Five Questions with Meredith Ambrose

Sophomore+Meredith+Ambrose+jumps+her+horse%2C+Savia%2C+over+an+obstacle+during+a+competition+at+Camwood+Farm+in+Tennessee.+
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Five Questions with Meredith Ambrose

Sophomore Meredith Ambrose jumps her horse, Savia, over an obstacle during a competition at Camwood Farm in Tennessee.

Sophomore Meredith Ambrose jumps her horse, Savia, over an obstacle during a competition at Camwood Farm in Tennessee.

Photo courtesy of Meredith Ambrose

Sophomore Meredith Ambrose jumps her horse, Savia, over an obstacle during a competition at Camwood Farm in Tennessee.

Photo courtesy of Meredith Ambrose

Photo courtesy of Meredith Ambrose

Sophomore Meredith Ambrose jumps her horse, Savia, over an obstacle during a competition at Camwood Farm in Tennessee.

Corren Tipton, Assistant News Editor

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Sophomore Meredith Ambrose has been horseback riding for years, she dedicates a lot of time to training and traveling to various places–both in-state and out–for competitions. Over the course of 10 years training as an equestrian, Ambrose looks to improve her skills and continue riding in the future.

How did you become involved in horseback riding?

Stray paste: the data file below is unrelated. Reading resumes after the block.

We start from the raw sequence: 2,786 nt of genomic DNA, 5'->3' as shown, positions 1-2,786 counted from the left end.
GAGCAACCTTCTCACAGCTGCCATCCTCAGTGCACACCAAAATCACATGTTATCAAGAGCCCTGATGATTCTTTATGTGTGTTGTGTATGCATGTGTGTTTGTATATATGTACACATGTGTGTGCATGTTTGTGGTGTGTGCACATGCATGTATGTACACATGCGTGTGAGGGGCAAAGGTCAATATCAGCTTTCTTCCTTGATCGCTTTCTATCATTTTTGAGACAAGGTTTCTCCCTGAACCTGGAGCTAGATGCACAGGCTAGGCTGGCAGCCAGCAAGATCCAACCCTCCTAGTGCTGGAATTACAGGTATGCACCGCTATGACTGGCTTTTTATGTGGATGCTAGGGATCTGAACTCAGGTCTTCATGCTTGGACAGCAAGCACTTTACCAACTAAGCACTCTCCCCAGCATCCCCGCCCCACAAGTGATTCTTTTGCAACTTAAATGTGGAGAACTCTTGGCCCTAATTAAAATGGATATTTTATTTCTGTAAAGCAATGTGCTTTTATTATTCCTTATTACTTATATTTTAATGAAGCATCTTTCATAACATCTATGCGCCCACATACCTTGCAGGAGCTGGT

I’ve been riding for ten years. One of my mom’s friends told her about it and I started taking lessons.

What’s the most interesting thing that happened while you were riding?

I fell off [of my horse] in Chicago, and I broke my collarbone.

What’s the most expensive thing about riding that most people wouldn’t expect?

The most expensive thing is horse shows, for sure. You have to pay for the stall, trailering, vet and farrier, and it all ends up costing a ton.

What is the most rewarding thing about riding?

When you finally figure something out because it’s not super easy to figure the things out. You really have to work with the horse, and when you finally figure it out, it’s rewarding.

What are your plans for the future with riding?

I’m definitely going to continue [riding]. I would like to find a career with it, but I’m not sure if I can.